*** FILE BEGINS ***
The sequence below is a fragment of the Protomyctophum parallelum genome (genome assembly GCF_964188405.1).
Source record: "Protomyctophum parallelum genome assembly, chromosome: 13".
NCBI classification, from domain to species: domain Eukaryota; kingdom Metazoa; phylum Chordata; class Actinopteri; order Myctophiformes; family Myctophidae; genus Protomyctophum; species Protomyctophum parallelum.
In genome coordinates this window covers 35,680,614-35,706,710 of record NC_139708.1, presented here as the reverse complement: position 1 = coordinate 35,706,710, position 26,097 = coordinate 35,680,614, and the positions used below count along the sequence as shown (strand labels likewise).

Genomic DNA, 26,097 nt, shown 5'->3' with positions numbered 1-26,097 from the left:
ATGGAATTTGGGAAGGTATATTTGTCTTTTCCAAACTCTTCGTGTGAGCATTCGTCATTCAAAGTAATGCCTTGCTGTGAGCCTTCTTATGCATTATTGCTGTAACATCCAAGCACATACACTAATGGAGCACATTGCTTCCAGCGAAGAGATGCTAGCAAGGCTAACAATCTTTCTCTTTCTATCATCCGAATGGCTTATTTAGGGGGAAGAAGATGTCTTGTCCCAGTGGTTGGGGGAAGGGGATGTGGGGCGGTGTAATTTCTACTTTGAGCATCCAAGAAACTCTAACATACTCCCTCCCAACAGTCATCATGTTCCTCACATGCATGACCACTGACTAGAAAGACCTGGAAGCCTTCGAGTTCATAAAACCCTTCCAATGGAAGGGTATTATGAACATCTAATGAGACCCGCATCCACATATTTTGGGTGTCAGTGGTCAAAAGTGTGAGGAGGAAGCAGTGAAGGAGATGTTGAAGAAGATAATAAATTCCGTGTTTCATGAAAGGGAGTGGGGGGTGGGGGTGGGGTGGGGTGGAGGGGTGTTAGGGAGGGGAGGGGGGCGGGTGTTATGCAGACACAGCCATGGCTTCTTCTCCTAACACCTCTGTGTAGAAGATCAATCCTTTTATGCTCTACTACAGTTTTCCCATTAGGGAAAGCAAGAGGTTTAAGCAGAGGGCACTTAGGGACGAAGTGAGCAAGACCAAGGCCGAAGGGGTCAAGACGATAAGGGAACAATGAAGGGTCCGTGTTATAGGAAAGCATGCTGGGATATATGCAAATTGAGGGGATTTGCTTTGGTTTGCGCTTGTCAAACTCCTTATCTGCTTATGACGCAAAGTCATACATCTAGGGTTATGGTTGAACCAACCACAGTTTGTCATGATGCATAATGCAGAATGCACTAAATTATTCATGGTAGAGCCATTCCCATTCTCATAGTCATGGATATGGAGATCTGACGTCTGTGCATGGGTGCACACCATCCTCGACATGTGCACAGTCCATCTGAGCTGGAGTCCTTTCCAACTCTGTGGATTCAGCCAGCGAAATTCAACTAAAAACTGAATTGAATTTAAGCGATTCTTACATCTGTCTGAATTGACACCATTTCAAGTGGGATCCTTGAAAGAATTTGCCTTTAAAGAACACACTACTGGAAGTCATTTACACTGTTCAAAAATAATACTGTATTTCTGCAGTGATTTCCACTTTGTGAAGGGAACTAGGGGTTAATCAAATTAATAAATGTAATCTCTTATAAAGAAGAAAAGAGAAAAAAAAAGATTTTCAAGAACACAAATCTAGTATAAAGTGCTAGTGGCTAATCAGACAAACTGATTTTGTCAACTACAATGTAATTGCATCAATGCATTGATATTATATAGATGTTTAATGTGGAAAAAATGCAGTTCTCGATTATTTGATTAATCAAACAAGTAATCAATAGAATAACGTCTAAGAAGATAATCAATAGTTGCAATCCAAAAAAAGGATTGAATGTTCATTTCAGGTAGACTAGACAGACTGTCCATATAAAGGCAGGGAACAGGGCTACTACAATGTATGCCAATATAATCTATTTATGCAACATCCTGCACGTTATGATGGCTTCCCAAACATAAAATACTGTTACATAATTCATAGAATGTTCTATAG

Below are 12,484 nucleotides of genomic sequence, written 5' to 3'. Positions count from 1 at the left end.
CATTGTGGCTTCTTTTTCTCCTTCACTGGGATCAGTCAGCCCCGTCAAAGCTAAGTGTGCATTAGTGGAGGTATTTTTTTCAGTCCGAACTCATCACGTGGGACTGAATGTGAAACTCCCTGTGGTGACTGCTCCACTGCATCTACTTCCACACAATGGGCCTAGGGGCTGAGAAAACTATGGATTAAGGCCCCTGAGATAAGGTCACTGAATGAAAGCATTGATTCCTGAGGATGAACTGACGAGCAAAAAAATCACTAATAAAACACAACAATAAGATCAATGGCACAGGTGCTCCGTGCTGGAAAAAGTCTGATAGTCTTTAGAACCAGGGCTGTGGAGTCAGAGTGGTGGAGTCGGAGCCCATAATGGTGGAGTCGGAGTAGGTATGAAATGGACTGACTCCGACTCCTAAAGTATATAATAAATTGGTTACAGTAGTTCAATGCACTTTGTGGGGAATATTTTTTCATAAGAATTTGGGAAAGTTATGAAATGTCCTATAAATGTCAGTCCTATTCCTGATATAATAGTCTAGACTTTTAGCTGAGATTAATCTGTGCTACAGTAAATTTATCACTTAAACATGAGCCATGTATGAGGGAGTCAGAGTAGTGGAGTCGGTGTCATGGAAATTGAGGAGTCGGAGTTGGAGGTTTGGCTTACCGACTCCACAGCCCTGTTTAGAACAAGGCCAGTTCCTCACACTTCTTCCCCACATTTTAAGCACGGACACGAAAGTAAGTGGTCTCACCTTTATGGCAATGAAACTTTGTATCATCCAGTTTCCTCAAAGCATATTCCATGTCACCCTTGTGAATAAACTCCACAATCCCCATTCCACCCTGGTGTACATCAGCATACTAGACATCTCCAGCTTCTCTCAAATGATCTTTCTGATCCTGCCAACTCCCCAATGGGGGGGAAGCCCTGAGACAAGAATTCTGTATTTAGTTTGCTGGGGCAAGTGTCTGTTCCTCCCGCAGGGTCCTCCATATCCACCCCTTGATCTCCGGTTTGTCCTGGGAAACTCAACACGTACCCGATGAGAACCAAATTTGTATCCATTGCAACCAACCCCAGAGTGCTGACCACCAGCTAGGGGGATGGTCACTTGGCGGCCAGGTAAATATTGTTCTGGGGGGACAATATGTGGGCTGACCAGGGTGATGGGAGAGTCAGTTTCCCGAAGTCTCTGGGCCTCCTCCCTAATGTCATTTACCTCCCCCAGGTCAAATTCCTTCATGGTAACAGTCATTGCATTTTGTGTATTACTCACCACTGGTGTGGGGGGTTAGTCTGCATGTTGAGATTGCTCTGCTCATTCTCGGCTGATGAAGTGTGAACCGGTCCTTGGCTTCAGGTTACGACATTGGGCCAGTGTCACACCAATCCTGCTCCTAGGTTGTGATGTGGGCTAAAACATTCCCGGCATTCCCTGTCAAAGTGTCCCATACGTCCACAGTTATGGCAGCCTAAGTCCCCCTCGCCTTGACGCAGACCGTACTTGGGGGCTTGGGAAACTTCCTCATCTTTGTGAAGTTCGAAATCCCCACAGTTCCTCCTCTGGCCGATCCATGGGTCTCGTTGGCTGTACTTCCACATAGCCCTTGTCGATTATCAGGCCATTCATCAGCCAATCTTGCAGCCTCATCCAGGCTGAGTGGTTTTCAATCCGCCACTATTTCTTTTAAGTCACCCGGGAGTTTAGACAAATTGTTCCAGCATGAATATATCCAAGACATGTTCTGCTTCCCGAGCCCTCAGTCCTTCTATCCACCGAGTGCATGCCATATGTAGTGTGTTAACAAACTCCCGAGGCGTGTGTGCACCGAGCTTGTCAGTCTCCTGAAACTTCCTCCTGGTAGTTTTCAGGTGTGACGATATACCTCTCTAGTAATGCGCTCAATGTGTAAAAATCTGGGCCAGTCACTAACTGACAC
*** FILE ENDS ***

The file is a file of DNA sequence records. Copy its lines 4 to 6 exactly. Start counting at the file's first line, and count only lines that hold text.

In genome coordinates this window covers 35,680,614-35,706,710 of record NC_139708.1, presented here as the reverse complement: position 1 = coordinate 35,706,710, position 26,097 = coordinate 35,680,614, and the positions used below count along the sequence as shown (strand labels likewise).

Genomic DNA, 26,097 nt, shown 5'->3' with positions numbered 1-26,097 from the left:
ATGGAATTTGGGAAGGTATATTTGTCTTTTCCAAACTCTTCGTGTGAGCATTCGTCATTCAAAGTAATGCCTTGCTGTGAGCCTTCTTATGCATTATTGCTGTAACATCCAAGCACATACACTAATGGAGCACATTGCTTCCAGCGAAGAGATGCTAGCAAGGCTAACAATCTTTCTCTTTCTATCATCCGAATGGCTTATTTAGGGGGAAGAAGATGTCTTGTCCCAGTGGTTGGGGGAAGGGGATGTGGGGCGGTGTAATTTCTACTTTGAGCATCCAAGAAACTCTAACATACTCCCTCCCAACAGTCATCATGTTCCTCACATGCATGACCACTGACTAGAAAGACCTGGAAGCCTTCGAGTTCATAAAACCCTTCCAATGGAAGGGTATTATGAACATCTAATGAGACCCGCATCCACATATTTTGGGTGTCAGTGGTCAAAAGTGTGAGGAGGAAGCAGTGAAGGAGATGTTGAAGAAGATAATAAATTCCGTGTTTCATGAAAGGGAGTGGGGGGTGGGGGTGGGGTGGGGTGGAGGGGTGTTAGGGAGGGGAGGGGGGCGGGTGTTATGCAGACACAGCCATGGCTTCTTCTCCTAACACCTCTGTGTAGAAGATCAATCCTTTTATGCTCTACTACAGTTTTCCCATTAGGGAAAGCAAGAGGTTTAAGCAGAGGGCACTTAGGGACGAAGTGAGCAAGACCAAGGCCGAAGGGGTCAAGACGATAAGGGAACAATGAAGGGTCCGTGTTATAGGAAAGCATGCTGGGATATATGCAAATTGAGGGGATTTGCTTTGGTTTGCGCTTGTCAAACTCCTTATCTGCTTATGACGCAAAGTCATACATCTAGGGTTATGGTTGAACCAACCACAGTTTGTCATGATGCATAATGCAGAATGCACTAAATTATTCATGGTAGAGCCATTCCCATTCTCATAGTCATGGATATGGAGATCTGACGTCTGTGCATGGGTGCACACCATCCTCGACATGTGCACAGTCCATCTGAGCTGGAGTCCTTTCCAACTCTGTGGATTCAGCCAGCGAAATTCAACTAAAAACTGAATTGAATTTAAGCGATTCTTACATCTGTCTGAATTGACACCATTTCAAGTGGGATCCTTGAAAGAATTTGCCTTTAAAGAACACACTACTGGAAGTCATTTACACTGTTCAAAAATAATACTGTATTTCTGCAGTGATTTCCACTTTGTGAAGGGAACTAGGGGTTAATCAAATTAATAAATGTAATCTCTTATAAAGAAGAAAAGAGAAAAAAAAAGATTTTCAAGAACACAAATCTAGTATAAAGTGCTAGTGGCTAATCAGACAAACTGATTTTGTCAACTACAATGTAATTGCATCAATGCATTGATATTATATAGATGTTTAATGTGGAAAAAATGCAGTTCTCGATTATTTGATTAATCAAACAAGTAATCAATAGAATAACGTCTAAGAAGATAATCAATAGTTGCAATCCAAAAAAAGGATTGAATGTTCATTTCAGGTAGACTAGACAGACTGTCCATATAAAGGCAGGGAACAGGGCTACTACAATGTATGCCAATATAATCTATTTATGCAACATCCTGCACGTTATGATGGCTTCCCAAACATAAAATACTGTTACATAATTCATAGAATGTTCTATAG